Dolores Huerta, a founder and Vice President emeritus of the United Farm Workers (and an honorary chair of Democratic Socialists of America), certainly has lived these together and the work she has done as an organizer and activist has been all these arenas – the struggle for an end to poverty and for union representation, the demand for women’s rights and the rights of immigrants. A unity in difference is evident in her defense of Planned Parenthood:
“People who oppose women’s access to health care have spent years attacking Planned Parenthood with too many smears and distortions to count. But the one that truly makes my blood boil is the claim that because so many women who turn to Planned Parenthood are people of color … Planned Parenthood must be racist! A spokesperson for the right-wing Libre Initiative just made this attack, accusing Planned Parenthood of ‘target[ing] minority communities’ and of working to diminish the ’political power’ of women of color. … When we say that Planned Parenthood does extensive work in communities of color, that’s because women in those communities are deciding for themselves that they need the help Planned Parenthood offers. When a woman — especially a low-income woman — needs or desires access to contraception, a cancer screening, and yes, even an abortion, she can go to Planned Parenthood. Having that access means she has the ability to control her own health and her own future. That is not targeting or diminishing women. Instead, it’s allowing them to have the dignity of making their own medical decisions, a right that so many people in the United States take for granted but that Latinas are too often denied. …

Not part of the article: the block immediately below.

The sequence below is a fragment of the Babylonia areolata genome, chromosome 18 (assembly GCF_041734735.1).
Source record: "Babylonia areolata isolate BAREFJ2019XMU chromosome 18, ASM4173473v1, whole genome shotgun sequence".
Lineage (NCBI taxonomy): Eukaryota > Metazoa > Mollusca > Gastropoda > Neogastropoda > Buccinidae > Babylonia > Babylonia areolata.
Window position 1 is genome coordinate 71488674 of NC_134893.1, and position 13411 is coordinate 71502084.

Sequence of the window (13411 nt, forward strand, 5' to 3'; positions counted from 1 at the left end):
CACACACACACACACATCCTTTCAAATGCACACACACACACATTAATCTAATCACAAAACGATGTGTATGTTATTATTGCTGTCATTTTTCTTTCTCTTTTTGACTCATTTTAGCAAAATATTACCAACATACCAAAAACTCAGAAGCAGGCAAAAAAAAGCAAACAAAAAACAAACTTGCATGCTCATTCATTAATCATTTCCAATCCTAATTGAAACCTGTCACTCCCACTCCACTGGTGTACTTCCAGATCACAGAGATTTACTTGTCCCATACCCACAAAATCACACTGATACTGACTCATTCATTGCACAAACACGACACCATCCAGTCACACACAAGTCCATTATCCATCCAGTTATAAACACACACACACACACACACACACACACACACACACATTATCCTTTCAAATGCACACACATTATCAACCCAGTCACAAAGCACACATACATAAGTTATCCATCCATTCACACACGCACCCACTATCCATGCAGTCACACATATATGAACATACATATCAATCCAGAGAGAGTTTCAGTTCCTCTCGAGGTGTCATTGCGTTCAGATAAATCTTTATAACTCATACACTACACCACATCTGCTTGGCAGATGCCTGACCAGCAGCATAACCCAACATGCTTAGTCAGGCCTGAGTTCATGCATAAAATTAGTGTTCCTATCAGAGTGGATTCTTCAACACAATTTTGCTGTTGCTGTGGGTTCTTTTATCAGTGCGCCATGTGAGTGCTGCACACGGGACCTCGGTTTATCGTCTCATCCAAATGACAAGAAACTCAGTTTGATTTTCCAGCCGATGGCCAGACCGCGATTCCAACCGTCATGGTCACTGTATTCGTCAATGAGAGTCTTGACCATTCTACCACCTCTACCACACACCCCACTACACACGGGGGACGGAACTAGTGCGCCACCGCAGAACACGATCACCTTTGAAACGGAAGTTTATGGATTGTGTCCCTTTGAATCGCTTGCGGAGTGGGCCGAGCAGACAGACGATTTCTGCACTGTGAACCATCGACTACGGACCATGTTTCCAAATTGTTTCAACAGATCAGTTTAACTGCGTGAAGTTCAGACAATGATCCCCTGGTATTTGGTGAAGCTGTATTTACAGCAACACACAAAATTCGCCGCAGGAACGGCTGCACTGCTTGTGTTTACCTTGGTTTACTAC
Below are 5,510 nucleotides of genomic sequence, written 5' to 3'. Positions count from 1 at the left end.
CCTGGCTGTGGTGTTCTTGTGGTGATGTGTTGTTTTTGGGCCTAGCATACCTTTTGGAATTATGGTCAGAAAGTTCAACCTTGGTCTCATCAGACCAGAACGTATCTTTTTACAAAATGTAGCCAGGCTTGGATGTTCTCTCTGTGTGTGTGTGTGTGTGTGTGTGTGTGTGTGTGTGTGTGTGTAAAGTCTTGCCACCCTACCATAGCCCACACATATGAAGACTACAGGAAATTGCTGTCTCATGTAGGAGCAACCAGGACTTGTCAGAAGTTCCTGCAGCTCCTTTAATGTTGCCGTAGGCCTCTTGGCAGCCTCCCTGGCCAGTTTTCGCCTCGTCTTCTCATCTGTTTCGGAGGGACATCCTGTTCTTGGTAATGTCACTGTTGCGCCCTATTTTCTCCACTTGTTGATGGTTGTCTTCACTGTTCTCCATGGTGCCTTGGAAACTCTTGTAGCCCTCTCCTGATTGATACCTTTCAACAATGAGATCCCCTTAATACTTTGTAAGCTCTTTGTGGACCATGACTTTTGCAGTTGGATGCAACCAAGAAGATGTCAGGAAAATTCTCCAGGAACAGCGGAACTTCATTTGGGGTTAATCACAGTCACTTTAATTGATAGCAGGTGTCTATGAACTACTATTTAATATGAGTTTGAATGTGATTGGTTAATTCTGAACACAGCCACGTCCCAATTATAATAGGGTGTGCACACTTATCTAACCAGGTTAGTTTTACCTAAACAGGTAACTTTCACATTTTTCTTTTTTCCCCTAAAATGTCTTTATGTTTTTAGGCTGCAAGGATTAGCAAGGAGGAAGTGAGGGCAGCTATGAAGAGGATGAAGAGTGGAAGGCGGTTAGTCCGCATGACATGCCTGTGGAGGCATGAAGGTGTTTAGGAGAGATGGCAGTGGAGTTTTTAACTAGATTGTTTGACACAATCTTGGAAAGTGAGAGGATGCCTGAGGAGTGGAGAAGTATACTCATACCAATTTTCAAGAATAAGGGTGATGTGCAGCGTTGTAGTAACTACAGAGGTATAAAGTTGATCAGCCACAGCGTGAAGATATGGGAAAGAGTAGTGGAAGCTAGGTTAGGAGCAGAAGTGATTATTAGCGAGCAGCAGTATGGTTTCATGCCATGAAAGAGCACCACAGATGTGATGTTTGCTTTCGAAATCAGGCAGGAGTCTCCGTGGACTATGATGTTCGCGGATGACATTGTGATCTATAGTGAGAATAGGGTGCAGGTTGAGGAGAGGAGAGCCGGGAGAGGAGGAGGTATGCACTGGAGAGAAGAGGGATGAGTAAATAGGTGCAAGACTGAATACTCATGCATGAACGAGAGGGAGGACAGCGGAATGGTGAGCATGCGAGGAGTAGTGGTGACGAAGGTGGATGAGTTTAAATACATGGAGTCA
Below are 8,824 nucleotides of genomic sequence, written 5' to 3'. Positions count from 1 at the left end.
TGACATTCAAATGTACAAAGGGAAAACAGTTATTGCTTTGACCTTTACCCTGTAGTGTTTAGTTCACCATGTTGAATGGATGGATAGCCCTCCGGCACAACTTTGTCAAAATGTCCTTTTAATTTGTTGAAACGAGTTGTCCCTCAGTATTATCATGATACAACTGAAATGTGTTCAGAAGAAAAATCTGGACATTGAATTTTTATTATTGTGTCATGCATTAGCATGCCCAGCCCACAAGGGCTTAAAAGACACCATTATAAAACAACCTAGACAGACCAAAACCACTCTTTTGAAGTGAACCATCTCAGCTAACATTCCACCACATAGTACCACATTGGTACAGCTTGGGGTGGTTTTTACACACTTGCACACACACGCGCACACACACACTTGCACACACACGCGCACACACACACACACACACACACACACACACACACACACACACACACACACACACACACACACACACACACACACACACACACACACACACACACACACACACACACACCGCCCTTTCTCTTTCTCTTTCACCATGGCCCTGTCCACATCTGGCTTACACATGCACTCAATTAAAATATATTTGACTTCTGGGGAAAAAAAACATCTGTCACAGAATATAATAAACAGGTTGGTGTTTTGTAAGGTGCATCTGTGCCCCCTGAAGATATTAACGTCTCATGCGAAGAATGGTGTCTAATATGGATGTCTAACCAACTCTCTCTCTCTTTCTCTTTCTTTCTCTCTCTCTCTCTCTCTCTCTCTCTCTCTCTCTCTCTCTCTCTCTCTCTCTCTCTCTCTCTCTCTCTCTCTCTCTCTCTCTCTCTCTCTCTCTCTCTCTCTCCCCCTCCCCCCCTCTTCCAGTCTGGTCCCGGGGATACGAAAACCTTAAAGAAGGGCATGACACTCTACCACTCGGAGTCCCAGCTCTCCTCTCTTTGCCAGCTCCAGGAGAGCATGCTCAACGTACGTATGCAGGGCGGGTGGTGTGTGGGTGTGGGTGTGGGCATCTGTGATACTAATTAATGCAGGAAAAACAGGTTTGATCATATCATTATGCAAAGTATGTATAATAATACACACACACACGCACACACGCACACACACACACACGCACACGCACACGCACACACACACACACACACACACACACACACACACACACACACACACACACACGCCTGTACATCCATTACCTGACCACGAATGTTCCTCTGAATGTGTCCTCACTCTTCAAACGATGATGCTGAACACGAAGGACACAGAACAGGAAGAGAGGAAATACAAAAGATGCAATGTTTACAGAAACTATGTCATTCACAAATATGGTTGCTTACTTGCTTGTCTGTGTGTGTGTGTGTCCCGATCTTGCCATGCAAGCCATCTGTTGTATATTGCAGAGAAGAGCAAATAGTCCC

“To put it simply: Attacking Planned Parenthood for providing Latinas with reproductive health services is another way of saying that Latinas shouldn’t have access to reproductive health services at all. If some people want to attack Planned Parenthood, that’s their right. But they should be honest about what they’re attacking. They’re attacking our access to health care, birth control and abortion.”